Rabat (Morocco) during the COVID-19 health emergency situation. Photo: courtesy of Jesús Churrete.
"An unarmed and heroic army in white coats, silent and overwhelmed, is the only thing that will win this war"
David Fernàndez, journalist and social activist
I am writing these lines from the sofa in my home in the centre of Rabat, the Moroccan capital, where I have been living for nearly three years and where I am now having this experience called confinement. Don’t get the idea that being locked down on the other side of the Strait of Gibraltar is a better or more exotic experience. It still is what it is: confinement.
When I look out my window, I can see a few cars. Even with the proper authorisation displayed in the windshield, they are stopped by police, who monitor our movements 24 hours a day. Without an authorisation certificate, we cannot even go out to buy food or medicine—the only thing this precious document authorises us to do.
When I look out my window, I can see a few cars. Even with the proper authorisation displayed in the windshield, they are stopped by police, who monitor our movements 24 hours a day
I also see people with heavy shopping bags, scurrying along to get home before the 6 pm curfew, after which no one is allowed outside for any reason.
But most of all, I follow the Herculean efforts of the Department of Epidemiology and Disease Control (DELM), one of ISGlobal’s key partners in Morocco, which is leading the country’s response to this crisis. I listen to their daily briefings, where they report the number of new confirmed cases as well as other key information, such as the new field hospitals constructed in different parts of the country, local production of masks, and efforts by a group of Moroccan engineers to manufacture ventilators.
Morocco reported its first confirmed case of COVID-19 on 2 March—only just over a month ago, although under lockdown it feels like several years. Starting on that day, steps were taken at lightning speed. As of today (15 April), and according to Ministry of Health, the test has been carried out on 8,404 people, there are 1,988 confirmed cases, 127 deaths and 218 recovered—not a very high count compared with the astronomical figures we are seeing in other countries.
Morocco reported its first confirmed case of COVID-19 on 2 March —only just over a month ago, although under lockdown it feels like several years. Starting on that day, steps were taken at lightning speed
Daily evolution of COVID-19 confirmed cases. Source: Moroccan Ministry of Health.
Just as my lockdown is not so different from yours, the containment measures in Morocco are not very different from those implemented in other countries. But the response here has differed in one key respect: the authorities skipped the phase of doubts and uncertainties and took action very early.
Does the low number of confirmed cases—well under 1% of the population—have anything to do with this?
To put things in perspective, here are some of the most important measures implemented so far:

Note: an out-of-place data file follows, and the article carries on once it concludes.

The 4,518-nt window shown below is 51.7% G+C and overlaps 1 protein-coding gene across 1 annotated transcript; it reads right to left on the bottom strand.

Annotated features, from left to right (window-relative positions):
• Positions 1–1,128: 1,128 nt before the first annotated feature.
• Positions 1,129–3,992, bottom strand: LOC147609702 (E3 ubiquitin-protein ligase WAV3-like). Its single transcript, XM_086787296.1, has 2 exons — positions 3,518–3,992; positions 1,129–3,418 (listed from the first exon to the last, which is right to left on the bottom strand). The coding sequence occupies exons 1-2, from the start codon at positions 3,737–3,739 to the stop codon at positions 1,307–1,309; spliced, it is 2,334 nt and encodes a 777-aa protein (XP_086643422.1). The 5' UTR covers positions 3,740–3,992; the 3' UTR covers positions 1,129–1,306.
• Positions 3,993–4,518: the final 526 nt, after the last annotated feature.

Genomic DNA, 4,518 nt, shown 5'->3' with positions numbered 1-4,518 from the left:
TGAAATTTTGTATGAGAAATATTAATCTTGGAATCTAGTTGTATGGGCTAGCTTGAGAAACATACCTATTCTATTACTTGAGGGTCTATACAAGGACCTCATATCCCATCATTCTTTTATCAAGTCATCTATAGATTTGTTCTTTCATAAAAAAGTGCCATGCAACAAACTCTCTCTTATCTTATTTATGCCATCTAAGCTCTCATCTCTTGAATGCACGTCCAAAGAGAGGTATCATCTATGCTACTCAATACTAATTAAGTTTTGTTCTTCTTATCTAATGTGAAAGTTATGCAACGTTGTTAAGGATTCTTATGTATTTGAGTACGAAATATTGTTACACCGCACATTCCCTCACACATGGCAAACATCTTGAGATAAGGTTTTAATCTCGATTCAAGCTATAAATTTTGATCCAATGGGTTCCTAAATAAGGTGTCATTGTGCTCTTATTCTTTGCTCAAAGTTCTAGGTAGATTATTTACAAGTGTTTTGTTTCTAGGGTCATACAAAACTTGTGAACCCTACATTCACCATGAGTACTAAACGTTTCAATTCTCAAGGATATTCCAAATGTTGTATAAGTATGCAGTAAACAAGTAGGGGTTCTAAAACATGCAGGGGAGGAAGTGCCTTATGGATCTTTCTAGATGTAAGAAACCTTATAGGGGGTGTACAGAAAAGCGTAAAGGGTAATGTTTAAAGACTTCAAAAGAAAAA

On 13 March, Morocco announced the temporary closure of all sea and air links with Spain. A few days later, the land borders with Ceuta and Melilla were closed. Flights to other European destinations were gradually cancelled, until Moroccan airspace was closed altogether.
As those initial measures were being announced, some of us made the early decision to self-isolate.
The declaration of a state of medical emergency—similar to Spain’s state of alarm—came on 20 March, and with it, one of Morocco’s most important measures: compulsory confinement starting at 6 pm the same day. By then, none of my neighbourhood pharmacies had any stocks of masks—which are now required for anyone venturing outdoors—and sales of paracetamol were limited to one box per customer.
The declaration of a state of medical emergency—similar to Spain’s state of alarm—came on 20 March, and with it, one of Morocco’s most important measures: compulsory confinement starting at 6 pm the same day
The most ambitious thing I did in the following days was getting the authorisation certificate mentioned above. To do this, I had to go to the المقاطعة (moqataʿa) and get the signature of the المقدم (moqadem).
Authorisation certificate to go out during COVID-19 emergency.
The government has also adopted a number of social and economic measures to try to alleviate the dramatic consequences of this dystopian situation. Although Morocco is consolidating its position as a leader on the African continent, it is still a country where nearly nine million people live near or below the poverty line. Local associations, including our Moroccan civil society partners, are mobilising to support and protect, as far as is possible, the most vulnerable members of society.
The government has also adopted a number of social and economic measures to try to alleviate the dramatic consequences of this dystopian situation in a country where nearly nine million people live near or below the poverty
The days go by. My failed attempts to use this time to learn how to cook are now a distant memory. I barely remember my pilates teacher and I’ve grown accustomed to doing my darija classes via Skype. Like all of you, I try to remember what life used to be like, out there in the world beyond my terrace.
These days, my emotions are varied and intense.
The feeling of being locked in—and not just by the walls of my home—can be distressing at times, especially when mass hysteria makes doubt contagious. Are we safe here? Will the Moroccan healthcare system be able to respond to all this?
Then comes the eternal answer: Tot anirà bé (all will be well).
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